One solution to this seeming contradiction might be found in the distinction between “explaining” and “teaching.”  Another might be that Paul’s admonition to the silence of women in the church gatherings (1Co 14:34-35) seems to be limited to when “the whole church comes together in one place” (14:23).  It is quite likely (or at least possible) that Paul’s admonition against women teaching men is in the same context.  Thus it would be quite acceptable for women to exercise spiritual gifts in more private settings, or any setting other than the actual gathering of the whole church gathered corporately.  So as a significant (prominently mentioned) part of Aquila’s ministry household, Priscilla would find appropriate expression of her teaching gift in private conversation, even in helping to meekly correct Apollos’ insufficient understanding of the gospel.

We find that when Apollos later left for Corinth there was a body of brethren in Ephesus (Ac 18:27) who corporately “wrote, exhorting the disciples [in Corinth] to receive him.”  It would appear that Aquila’s household ministry was bearing fruit.  We definitely know that by the time Paul wrote the epistle of 1 Corinthians (presumably from Ephesus) he sent greetings from Aquila and Priscilla (1Co 16:19), “with the church that is in their house.”  Their household ministry was obviously bearing increasing fruit.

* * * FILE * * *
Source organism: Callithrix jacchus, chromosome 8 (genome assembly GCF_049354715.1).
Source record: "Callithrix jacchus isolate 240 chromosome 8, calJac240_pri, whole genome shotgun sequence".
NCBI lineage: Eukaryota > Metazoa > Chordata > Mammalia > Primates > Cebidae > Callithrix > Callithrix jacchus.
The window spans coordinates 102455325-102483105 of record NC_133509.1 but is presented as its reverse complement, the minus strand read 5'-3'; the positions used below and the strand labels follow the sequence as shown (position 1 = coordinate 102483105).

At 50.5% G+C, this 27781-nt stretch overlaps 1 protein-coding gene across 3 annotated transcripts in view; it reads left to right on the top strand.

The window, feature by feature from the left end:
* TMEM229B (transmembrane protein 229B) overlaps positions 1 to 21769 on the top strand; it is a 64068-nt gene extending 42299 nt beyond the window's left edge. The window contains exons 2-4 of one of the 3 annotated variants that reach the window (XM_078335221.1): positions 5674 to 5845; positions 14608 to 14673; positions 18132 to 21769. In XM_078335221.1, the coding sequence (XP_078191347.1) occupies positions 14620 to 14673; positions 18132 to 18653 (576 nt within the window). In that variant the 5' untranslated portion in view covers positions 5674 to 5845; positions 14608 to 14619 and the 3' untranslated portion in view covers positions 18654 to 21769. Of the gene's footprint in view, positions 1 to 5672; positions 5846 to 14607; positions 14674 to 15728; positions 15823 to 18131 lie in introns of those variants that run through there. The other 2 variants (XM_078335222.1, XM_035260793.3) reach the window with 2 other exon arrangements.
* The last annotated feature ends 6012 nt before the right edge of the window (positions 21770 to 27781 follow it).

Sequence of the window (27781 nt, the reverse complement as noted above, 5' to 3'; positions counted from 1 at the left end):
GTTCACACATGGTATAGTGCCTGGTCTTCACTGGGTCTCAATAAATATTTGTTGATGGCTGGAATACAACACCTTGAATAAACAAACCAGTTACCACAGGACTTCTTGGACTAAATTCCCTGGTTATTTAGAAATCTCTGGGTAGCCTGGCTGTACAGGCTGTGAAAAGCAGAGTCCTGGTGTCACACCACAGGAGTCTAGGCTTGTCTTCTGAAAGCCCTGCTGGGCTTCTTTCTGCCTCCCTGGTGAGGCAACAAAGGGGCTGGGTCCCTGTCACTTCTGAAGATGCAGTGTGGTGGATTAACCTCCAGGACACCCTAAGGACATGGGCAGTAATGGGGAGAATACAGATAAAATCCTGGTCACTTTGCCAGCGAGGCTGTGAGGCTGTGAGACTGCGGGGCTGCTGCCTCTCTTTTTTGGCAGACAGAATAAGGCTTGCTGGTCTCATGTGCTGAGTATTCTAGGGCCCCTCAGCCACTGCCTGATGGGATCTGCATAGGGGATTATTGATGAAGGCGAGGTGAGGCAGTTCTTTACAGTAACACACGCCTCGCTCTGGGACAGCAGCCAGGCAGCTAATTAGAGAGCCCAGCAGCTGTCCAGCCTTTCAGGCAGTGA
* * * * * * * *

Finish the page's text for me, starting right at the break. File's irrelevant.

We can only conjecture how things progressed for the ministry household of Aquila as the years went by, but some time later, when Paul wrote his epistle to the saints in Rome, he specifically said, “Greet Priscilla and Aquila, my fellow workers in Christ Jesus” (16:3).  Apparently this household was now in Rome, and it seems the Lord was using their ministry there as well.  After further commending them, Paul says, “Likewise greet the church that is in their house” (16:5).  As in Corinth and Ephesus, Aquila and Priscilla and their household were clearly ministering together effectively in Rome, for the kingdom of God.

Another interesting ministry household in Scripture is that of Philip the evangelist.  He was one of the “seven men of good reputation, full of the Holy Spirit and wisdom” (Ac 6:3) whom the apostles chose to supervise the distribution of food to the widows in Jerusalem.  He was later used mightily in bringing the gospel to Samaria, and then led the Ethiopian eunuch to the Lord.  The silence of Scripture regarding Philip having a wife is clearly not to be taken as implication he was single.  It was not unusual for a man’s wife to be in the background.  In this case, we conclude Philip had a wife, because his “four virgin daughters who prophesied” are mentioned (Ac 21:9).